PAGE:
No shade, but I admit that I originally bought this book from a charity shop, placed it on a shelf and then proceeded to forget about it. It was only as I was visiting my mother after my move to the UK, I had time (lots of it) on my hands and I thought I might as well read it.
The book follows three sisters, growing up on the family ranch, in a rural town of Oyster Shore, on the edge of Washington State, The 1st half of the book sets the tone for the relationship of the sisters and their ranch. You have Winona, the smart, successful, eldest sister, who hates her body and believes because she is overweight, she needs to overcompensate with her intellect and self-loathing. The middle sister, Aurora, the book doesn’t explore her internal dialogue and to be fair, we don’t’ really know much about her- other than she’s the voice of reason and peacemaker between the two sisters, her character is eternally torn between the two. Lastly, we have the youngest sister Vivi Ann, who is beautiful, everything seems to come easily to her, men, her skill with horses and her ability to soothe their dad’s aggression, especially after their mother’s passing. Vivi Ann falls for the new ranch hand, Dallas, a drifter with a very dark past, but they lead a happy life until someone is murdered in their town. Being the outsider, Dallas is accused, sentenced to life in prison and then the major cracks in the family dynamic begin to show as Vivi Ann begins to spiral in her sorrow. As the book begins to reach its conclusion, it then introduces the voice of Noah, Vivi Ann & Dallas’ 16-year-old son. The book explores the jealousy between the sisters, the power of holding onto a grudge and ultimately, forgiveness and family.
Break it Down:
While the book spans over a period of about 20 years, it interchanges between the inner dialogue of the youngest sister, Vivi Ann and the eldest sister, Winona. It then eventually adds Vivi Ann’s son, Noah’s inner dialogue towards the end of the book. For all of their lives, Vivi Ann and Winona have been at odds, because Winona, craves her father’s love and acceptance and Vivi Ann has it in abundance. It was a really good, honest and realistic read, just reading about the internal struggle we all go through, but also project on to others. The sisters are so different but despite their opposing viewpoints, they still come together in times of needs, but Winona’s dislike for Dallas comes between the sisters in her refusal to accept him into the family and then her refusal to be his lawyer when he is accused of murder. I will admit that I didn’t like the fact that Aurora is basically non-existent in the book, in terms of her internal dialogue and knowing about her life, she is basically forgotten in the book, much like her role in the family. I don’t know if this was intentional with the author or if it’s because she had more of a storyline with Winona & Vivi Ann, but I found myself wanting to know how Aurora really felt about certain events in the book. I will also admit that I didn’t expect the plot twist of Dallas ending up in jail, for whatever reason, I took the book to be superficial and expected it to have the cookie cutter happy ending. But, I wasn’t disappointed it was more realistic and I will also admit that I very much detested Winona’s character, I sympathized with her when seeking her father’s approval, but I couldn’t relate to her inability to put aside her personal feelings, in order to be there for her sisters, as much as she professed to be the “protector” of the family, she was so far from that and in some ways extremely selfish. So, I applaud the author for achieving in making the character boil my blood😅!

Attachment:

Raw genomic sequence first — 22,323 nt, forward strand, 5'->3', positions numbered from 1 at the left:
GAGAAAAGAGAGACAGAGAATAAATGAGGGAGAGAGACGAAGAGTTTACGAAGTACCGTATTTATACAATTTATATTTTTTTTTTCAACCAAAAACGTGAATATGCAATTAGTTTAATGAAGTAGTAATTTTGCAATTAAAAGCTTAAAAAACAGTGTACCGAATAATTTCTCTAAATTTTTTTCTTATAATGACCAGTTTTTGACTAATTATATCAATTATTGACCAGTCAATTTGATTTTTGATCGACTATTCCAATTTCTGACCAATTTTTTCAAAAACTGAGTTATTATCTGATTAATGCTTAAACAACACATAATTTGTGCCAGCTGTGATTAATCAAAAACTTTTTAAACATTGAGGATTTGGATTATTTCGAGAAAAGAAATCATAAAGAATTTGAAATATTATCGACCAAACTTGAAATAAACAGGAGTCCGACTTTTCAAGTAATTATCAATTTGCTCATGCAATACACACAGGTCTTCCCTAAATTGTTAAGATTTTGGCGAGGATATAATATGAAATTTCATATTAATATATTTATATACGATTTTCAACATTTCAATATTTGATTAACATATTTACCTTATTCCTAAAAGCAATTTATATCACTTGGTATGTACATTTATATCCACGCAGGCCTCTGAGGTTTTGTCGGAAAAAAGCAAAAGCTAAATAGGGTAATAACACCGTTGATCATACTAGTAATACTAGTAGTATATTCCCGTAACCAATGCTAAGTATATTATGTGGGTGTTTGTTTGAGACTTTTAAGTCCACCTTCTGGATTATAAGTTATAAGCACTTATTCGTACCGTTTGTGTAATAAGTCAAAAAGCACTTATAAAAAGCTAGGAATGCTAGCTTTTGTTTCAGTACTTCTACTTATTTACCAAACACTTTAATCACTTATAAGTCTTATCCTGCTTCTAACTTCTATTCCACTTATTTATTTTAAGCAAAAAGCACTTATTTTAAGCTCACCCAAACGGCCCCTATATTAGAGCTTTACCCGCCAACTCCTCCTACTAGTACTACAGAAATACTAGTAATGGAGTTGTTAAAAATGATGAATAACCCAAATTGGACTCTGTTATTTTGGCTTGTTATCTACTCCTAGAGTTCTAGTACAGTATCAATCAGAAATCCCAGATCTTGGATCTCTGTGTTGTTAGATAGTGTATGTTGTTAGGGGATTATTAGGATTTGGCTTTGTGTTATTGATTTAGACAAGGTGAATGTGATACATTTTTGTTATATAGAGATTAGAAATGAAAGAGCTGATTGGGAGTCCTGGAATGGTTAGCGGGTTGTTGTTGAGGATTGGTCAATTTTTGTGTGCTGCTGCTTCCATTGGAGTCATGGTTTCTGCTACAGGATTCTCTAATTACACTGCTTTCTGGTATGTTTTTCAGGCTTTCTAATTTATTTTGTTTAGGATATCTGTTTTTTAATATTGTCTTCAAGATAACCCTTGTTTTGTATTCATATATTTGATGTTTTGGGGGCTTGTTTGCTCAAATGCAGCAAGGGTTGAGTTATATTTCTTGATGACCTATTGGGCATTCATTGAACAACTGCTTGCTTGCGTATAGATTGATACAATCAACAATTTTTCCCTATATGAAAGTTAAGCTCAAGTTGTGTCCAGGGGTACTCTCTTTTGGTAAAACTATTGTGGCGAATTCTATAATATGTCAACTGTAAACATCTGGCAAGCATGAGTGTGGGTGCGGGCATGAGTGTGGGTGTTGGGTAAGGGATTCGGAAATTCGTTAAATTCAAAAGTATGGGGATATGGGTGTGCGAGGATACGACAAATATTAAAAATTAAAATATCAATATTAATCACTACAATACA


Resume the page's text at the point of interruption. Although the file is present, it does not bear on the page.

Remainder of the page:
If I were to pick one thing that I didn’t like about the book, it would be the fact that it could have explored on a deeper level the issue of racism and racial profiling for Dallas’ character. I felt like the author chose to keep his character development “vague” to the reader, in order to play on the fact that you couldn’t be quite sure if he was the culpable or not. She specifies that he has scars on his body and is emotionally closed off, but begins to soften under Vivi Ann’s love for him, the author also clearly specifies that Dallas is of Native American descent, thus setting the premise for him being an outsider in this small town and ultimately wrongly accused. I felt like the subject of racism, especially on the part of Winona, could have been shown from Dallas’ point of view, but I guess the author’s focus was on the feelings and inner turmoil of the main Grey sisters.
The RnR Rating:
4 out of 5, I finished this book in a handful of days, it was a captivating, shocking, tearful and an honest read. I loved the fact that despite their differences, at the end of it all, they recognised the importance of family and coming together as a unit, in spite of all that life throws at us. Maybe it’s the sentimental in me, but I just love the idea of coming together at the end of the book.
Would I recommend the book?:
Have you picked this book up? What are your thoughts and feelings about it? Let us know! Do you have any recommendations?